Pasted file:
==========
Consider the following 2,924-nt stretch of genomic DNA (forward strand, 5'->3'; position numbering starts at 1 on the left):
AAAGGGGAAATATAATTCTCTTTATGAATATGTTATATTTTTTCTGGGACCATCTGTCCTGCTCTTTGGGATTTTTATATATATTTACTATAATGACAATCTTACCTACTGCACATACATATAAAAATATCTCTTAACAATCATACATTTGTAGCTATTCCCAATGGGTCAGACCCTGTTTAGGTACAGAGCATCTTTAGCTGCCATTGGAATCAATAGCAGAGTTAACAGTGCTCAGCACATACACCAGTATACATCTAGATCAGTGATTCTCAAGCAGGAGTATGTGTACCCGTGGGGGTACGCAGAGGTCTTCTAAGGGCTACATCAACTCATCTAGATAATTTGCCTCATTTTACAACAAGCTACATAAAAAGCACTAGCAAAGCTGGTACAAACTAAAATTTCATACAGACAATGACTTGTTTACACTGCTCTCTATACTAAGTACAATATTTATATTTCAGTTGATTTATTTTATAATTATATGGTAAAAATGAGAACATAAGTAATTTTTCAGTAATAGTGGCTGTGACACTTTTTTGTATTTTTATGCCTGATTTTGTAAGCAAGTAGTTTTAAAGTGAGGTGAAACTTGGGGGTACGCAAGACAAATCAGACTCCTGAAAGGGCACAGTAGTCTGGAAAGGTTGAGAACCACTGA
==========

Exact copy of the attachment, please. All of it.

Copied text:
Consider the following 2,924-nt stretch of genomic DNA (forward strand, 5'->3'; position numbering starts at 1 on the left):
AAAGGGGAAATATAATTCTCTTTATGAATATGTTATATTTTTTCTGGGACCATCTGTCCTGCTCTTTGGGATTTTTATATATATTTACTATAATGACAATCTTACCTACTGCACATACATATAAAAATATCTCTTAACAATCATACATTTGTAGCTATTCCCAATGGGTCAGACCCTGTTTAGGTACAGAGCATCTTTAGCTGCCATTGGAATCAATAGCAGAGTTAACAGTGCTCAGCACATACACCAGTATACATCTAGATCAGTGATTCTCAAGCAGGAGTATGTGTACCCGTGGGGGTACGCAGAGGTCTTCTAAGGGCTACATCAACTCATCTAGATAATTTGCCTCATTTTACAACAAGCTACATAAAAAGCACTAGCAAAGCTGGTACAAACTAAAATTTCATACAGACAATGACTTGTTTACACTGCTCTCTATACTAAGTACAATATTTATATTTCAGTTGATTTATTTTATAATTATATGGTAAAAATGAGAACATAAGTAATTTTTCAGTAATAGTGGCTGTGACACTTTTTTGTATTTTTATGCCTGATTTTGTAAGCAAGTAGTTTTAAAGTGAGGTGAAACTTGGGGGTACGCAAGACAAATCAGACTCCTGAAAGGGCACAGTAGTCTGGAAAGGTTGAGAACCACTGA